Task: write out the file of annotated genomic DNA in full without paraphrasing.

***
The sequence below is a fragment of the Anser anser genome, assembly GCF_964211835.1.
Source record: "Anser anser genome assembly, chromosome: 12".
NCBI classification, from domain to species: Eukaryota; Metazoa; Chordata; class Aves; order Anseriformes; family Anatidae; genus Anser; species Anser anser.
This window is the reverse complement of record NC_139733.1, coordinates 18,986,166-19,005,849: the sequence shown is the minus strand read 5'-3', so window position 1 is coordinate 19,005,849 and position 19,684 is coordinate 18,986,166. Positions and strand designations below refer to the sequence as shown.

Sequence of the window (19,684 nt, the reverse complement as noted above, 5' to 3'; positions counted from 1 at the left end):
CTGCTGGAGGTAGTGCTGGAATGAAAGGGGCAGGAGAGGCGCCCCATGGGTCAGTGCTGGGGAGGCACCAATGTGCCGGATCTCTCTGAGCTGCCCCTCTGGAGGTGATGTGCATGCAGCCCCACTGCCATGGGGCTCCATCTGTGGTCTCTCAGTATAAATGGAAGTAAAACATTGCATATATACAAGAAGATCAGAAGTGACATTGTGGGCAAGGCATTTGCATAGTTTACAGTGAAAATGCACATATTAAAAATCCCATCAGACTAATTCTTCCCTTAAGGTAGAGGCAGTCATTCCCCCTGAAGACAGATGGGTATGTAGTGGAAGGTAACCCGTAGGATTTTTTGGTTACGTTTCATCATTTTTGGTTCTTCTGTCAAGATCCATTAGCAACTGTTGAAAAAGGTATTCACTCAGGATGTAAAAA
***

The sequence below is a fragment of the Anser anser genome, assembly GCF_964211835.1.
Source record: "Anser anser genome assembly, chromosome: 12".
NCBI classification, from domain to species: Eukaryota; Metazoa; Chordata; class Aves; order Anseriformes; family Anatidae; genus Anser; species Anser anser.
This window is the reverse complement of record NC_139733.1, coordinates 18,986,166-19,005,849: the sequence shown is the minus strand read 5'-3', so window position 1 is coordinate 19,005,849 and position 19,684 is coordinate 18,986,166. Positions and strand designations below refer to the sequence as shown.

Sequence of the window (19,684 nt, the reverse complement as noted above, 5' to 3'; positions counted from 1 at the left end):
CTGCTGGAGGTAGTGCTGGAATGAAAGGGGCAGGAGAGGCGCCCCATGGGTCAGTGCTGGGGAGGCACCAATGTGCCGGATCTCTCTGAGCTGCCCCTCTGGAGGTGATGTGCATGCAGCCCCACTGCCATGGGGCTCCATCTGTGGTCTCTCAGTATAAATGGAAGTAAAACATTGCATATATACAAGAAGATCAGAAGTGACATTGTGGGCAAGGCATTTGCATAGTTTACAGTGAAAATGCACATATTAAAAATCCCATCAGACTAATTCTTCCCTTAAGGTAGAGGCAGTCATTCCCCCTGAAGACAGATGGGTATGTAGTGGAAGGTAACCCGTAGGATTTTTTGGTTACGTTTCATCATTTTTGGTTCTTCTGTCAAGATCCATTAGCAACTGTTGAAAAAGGTATTCACTCAGGATGTAAAAA